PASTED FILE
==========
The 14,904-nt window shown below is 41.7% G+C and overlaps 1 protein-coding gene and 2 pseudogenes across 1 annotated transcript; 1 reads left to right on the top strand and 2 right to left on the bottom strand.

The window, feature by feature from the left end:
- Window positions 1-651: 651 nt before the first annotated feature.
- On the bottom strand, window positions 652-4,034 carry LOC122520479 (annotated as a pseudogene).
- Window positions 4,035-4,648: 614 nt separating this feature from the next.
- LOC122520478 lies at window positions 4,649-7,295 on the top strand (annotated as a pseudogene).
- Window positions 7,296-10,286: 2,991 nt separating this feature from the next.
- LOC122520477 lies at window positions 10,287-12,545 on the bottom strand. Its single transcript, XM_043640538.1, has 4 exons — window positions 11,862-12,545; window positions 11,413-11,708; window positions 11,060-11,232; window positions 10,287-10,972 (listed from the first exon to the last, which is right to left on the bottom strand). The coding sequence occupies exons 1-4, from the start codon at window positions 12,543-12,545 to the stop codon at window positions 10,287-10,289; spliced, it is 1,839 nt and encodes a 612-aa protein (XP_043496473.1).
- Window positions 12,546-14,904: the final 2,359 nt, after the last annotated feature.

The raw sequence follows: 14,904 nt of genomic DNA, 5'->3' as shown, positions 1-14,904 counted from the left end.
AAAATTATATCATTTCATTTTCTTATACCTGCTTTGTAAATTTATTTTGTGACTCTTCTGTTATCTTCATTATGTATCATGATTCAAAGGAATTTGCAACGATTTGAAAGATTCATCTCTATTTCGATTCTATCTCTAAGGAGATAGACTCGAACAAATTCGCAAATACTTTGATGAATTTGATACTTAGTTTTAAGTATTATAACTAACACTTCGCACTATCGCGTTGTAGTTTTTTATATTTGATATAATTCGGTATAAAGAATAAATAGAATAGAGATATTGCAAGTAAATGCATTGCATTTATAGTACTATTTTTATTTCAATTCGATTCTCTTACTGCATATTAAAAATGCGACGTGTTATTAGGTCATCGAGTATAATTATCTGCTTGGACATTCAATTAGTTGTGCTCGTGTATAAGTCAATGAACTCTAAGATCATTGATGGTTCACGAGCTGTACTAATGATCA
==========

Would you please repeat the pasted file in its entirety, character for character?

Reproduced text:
The 14,904-nt window shown below is 41.7% G+C and overlaps 1 protein-coding gene and 2 pseudogenes across 1 annotated transcript; 1 reads left to right on the top strand and 2 right to left on the bottom strand.

The window, feature by feature from the left end:
- Window positions 1-651: 651 nt before the first annotated feature.
- On the bottom strand, window positions 652-4,034 carry LOC122520479 (annotated as a pseudogene).
- Window positions 4,035-4,648: 614 nt separating this feature from the next.
- LOC122520478 lies at window positions 4,649-7,295 on the top strand (annotated as a pseudogene).
- Window positions 7,296-10,286: 2,991 nt separating this feature from the next.
- LOC122520477 lies at window positions 10,287-12,545 on the bottom strand. Its single transcript, XM_043640538.1, has 4 exons — window positions 11,862-12,545; window positions 11,413-11,708; window positions 11,060-11,232; window positions 10,287-10,972 (listed from the first exon to the last, which is right to left on the bottom strand). The coding sequence occupies exons 1-4, from the start codon at window positions 12,543-12,545 to the stop codon at window positions 10,287-10,289; spliced, it is 1,839 nt and encodes a 612-aa protein (XP_043496473.1).
- Window positions 12,546-14,904: the final 2,359 nt, after the last annotated feature.

The raw sequence follows: 14,904 nt of genomic DNA, 5'->3' as shown, positions 1-14,904 counted from the left end.
AAAATTATATCATTTCATTTTCTTATACCTGCTTTGTAAATTTATTTTGTGACTCTTCTGTTATCTTCATTATGTATCATGATTCAAAGGAATTTGCAACGATTTGAAAGATTCATCTCTATTTCGATTCTATCTCTAAGGAGATAGACTCGAACAAATTCGCAAATACTTTGATGAATTTGATACTTAGTTTTAAGTATTATAACTAACACTTCGCACTATCGCGTTGTAGTTTTTTATATTTGATATAATTCGGTATAAAGAATAAATAGAATAGAGATATTGCAAGTAAATGCATTGCATTTATAGTACTATTTTTATTTCAATTCGATTCTCTTACTGCATATTAAAAATGCGACGTGTTATTAGGTCATCGAGTATAATTATCTGCTTGGACATTCAATTAGTTGTGCTCGTGTATAAGTCAATGAACTCTAAGATCATTGATGGTTCACGAGCTGTACTAATGATCA